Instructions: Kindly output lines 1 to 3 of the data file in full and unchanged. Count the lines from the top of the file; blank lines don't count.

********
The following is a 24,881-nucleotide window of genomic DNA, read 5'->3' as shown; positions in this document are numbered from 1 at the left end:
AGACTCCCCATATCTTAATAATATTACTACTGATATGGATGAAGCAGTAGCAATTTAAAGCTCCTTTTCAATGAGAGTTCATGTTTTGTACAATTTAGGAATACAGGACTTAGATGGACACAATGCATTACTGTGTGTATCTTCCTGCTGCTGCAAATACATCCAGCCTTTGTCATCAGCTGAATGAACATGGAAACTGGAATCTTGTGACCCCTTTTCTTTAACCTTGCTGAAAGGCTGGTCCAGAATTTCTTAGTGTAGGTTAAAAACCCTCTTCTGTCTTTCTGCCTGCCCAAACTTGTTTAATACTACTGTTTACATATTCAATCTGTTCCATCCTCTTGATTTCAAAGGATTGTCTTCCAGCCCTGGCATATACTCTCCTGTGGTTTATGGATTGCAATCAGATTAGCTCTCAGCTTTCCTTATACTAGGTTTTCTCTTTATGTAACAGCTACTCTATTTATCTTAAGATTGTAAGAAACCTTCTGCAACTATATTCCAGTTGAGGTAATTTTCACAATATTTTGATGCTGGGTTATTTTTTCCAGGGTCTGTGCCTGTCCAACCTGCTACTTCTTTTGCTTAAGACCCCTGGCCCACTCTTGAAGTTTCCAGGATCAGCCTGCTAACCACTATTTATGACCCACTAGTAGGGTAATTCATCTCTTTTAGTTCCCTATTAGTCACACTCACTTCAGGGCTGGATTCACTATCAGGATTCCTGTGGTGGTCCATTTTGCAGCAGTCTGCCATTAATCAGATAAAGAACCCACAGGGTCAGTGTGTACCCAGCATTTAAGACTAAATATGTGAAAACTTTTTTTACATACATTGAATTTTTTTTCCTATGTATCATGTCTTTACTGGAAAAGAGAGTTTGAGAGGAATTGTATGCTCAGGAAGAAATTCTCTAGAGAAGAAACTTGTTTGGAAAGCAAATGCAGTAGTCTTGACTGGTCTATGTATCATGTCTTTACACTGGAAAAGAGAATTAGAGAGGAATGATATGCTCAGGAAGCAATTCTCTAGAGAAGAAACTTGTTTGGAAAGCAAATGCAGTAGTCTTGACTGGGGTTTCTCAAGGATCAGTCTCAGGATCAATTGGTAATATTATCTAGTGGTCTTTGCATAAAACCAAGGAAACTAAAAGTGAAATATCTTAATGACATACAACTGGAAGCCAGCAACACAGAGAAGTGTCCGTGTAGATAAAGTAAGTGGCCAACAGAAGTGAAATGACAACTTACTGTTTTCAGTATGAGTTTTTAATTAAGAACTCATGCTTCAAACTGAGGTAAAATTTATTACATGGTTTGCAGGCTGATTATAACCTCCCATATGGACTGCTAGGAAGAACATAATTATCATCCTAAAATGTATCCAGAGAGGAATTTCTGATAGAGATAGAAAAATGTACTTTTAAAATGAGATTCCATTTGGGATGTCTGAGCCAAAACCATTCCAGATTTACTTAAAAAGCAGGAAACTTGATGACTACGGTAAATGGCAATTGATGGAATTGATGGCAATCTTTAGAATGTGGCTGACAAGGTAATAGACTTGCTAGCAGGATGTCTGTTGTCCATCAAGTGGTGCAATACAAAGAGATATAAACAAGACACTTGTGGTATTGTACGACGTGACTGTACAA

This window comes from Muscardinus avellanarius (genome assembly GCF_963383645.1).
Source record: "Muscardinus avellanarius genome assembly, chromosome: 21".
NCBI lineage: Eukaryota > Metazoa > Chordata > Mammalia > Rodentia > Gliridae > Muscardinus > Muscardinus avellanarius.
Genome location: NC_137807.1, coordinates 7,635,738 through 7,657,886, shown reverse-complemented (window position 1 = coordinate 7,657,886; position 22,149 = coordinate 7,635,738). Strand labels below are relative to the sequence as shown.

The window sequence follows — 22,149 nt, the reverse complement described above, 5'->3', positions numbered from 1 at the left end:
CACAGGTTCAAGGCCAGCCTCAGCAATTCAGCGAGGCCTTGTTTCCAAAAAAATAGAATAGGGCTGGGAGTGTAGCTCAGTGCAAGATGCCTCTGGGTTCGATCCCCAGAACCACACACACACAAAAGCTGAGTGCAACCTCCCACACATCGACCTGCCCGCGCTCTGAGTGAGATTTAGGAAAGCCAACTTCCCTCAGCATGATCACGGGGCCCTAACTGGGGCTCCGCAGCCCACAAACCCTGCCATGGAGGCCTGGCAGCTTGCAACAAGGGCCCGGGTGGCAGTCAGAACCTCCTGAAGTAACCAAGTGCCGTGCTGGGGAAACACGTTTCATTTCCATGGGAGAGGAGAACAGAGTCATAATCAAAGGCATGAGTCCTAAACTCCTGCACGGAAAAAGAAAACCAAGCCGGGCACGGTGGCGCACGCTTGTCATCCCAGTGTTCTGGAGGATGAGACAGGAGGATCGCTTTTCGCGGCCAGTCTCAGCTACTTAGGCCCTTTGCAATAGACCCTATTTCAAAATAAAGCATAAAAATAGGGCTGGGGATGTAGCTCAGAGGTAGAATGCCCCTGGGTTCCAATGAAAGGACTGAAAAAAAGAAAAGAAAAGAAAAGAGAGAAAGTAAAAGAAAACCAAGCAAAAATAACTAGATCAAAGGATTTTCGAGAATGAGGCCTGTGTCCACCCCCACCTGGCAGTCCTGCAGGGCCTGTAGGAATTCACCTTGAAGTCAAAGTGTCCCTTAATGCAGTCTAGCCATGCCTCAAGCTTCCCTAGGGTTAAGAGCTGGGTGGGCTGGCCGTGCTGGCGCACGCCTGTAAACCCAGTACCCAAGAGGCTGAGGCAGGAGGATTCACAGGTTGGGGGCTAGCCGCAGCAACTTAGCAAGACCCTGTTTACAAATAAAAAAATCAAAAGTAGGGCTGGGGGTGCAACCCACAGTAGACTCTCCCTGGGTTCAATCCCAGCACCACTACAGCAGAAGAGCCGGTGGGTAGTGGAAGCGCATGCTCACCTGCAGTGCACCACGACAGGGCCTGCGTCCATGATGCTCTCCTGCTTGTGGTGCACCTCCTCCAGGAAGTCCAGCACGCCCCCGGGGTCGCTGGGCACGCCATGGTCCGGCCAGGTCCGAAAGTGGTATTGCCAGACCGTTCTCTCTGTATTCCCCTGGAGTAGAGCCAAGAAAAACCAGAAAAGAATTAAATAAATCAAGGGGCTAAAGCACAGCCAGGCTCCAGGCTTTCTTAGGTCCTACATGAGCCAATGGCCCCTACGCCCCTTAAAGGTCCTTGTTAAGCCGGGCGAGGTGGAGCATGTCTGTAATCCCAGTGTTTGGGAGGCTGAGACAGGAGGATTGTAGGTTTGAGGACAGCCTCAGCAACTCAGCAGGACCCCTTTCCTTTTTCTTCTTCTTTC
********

The following is a 24,881-nucleotide window of genomic DNA, read 5'->3' as shown; positions in this document are numbered from 1 at the left end:
AGACTCCCCATATCTTAATAATATTACTACTGATATGGATGAAGCAGTAGCAATTTAAAGCTCCTTTTCAATGAGAGTTCATGTTTTGTACAATTTAGGAATACAGGACTTAGATGGACACAATGCATTACTGTGTGTATCTTCCTGCTGCTGCAAATACATCCAGCCTTTGTCATCAGCTGAATGAACATGGAAACTGGAATCTTGTGACCCCTTTTCTTTAACCTTGCTGAAAGGCTGGTCCAGAATTTCTTAGTGTAGGTTAAAAACCCTCTTCTGTCTTTCTGCCTGCCCAAACTTGTTTAATACTACTGTTTACATATTCAATCTGTTCCATCCTCTTGATTTCAAAGGATTGTCTTCCAGCCCTGGCATATACTCTCCTGTGGTTTATGGATTGCAATCAGATTAGCTCTCAGCTTTCCTTATACTAGGTTTTCTCTTTATGTAACAGCTACTCTATTTATCTTAAGATTGTAAGAAACCTTCTGCAACTATATTCCAGTTGAGGTAATTTTCACAATATTTTGATGCTGGGTTATTTTTTCCAGGGTCTGTGCCTGTCCAACCTGCTACTTCTTTTGCTTAAGACCCCTGGCCCACTCTTGAAGTTTCCAGGATCAGCCTGCTAACCACTATTTATGACCCACTAGTAGGGTAATTCATCTCTTTTAGTTCCCTATTAGTCACACTCACTTCAGGGCTGGATTCACTATCAGGATTCCTGTGGTGGTCCATTTTGCAGCAGTCTGCCATTAATCAGATAAAGAACCCACAGGGTCAGTGTGTACCCAGCATTTAAGACTAAATATGTGAAAACTTTTTTTACATACATTGAATTTTTTTTCCTATGTATCATGTCTTTACTGGAAAAGAGAGTTTGAGAGGAATTGTATGCTCAGGAAGAAATTCTCTAGAGAAGAAACTTGTTTGGAAAGCAAATGCAGTAGTCTTGACTGGTCTATGTATCATGTCTTTACACTGGAAAAGAGAATTAGAGAGGAATGATATGCTCAGGAAGCAATTCTCTAGAGAAGAAACTTGTTTGGAAAGCAAATGCAGTAGTCTTGACTGGGGTTTCTCAAGGATCAGTCTCAGGATCAATTGGTAATATTATCTAGTGGTCTTTGCATAAAACCAAGGAAACTAAAAGTGAAATATCTTAATGACATACAACTGGAAGCCAGCAACACAGAGAAGTGTCCGTGTAGATAAAGTAAGTGGCCAACAGAAGTGAAATGACAACTTACTGTTTTCAGTATGAGTTTTTAATTAAGAACTCATGCTTCAAACTGAGGTAAAATTTATTACATGGTTTGCAGGCTGATTATAACCTCCCATATGGACTGCTAGGAAGAACATAATTATCATCCTAAAATGTATCCAGAGAGGAATTTCTGATAGAGATAGAAAAATGTACTTTTAAAATGAGATTCCATTTGGGATGTCTGAGCCAAAACCATTCCAGATTTACTTAAAAAGCAGGAAACTTGATGACTACGGTAAATGGCAATTGATGGAATTGATGGCAATCTTTAGAATGTGGCTGACAAGGTAATAGACTTGCTAGCAGGATGTCTGTTGTCCATCAAGTGGTGCAATACAAAGAGATATAAACAAGACACTTGTGGTATTGTACGACGTGACTGTACAA

This window comes from Muscardinus avellanarius (genome assembly GCF_963383645.1).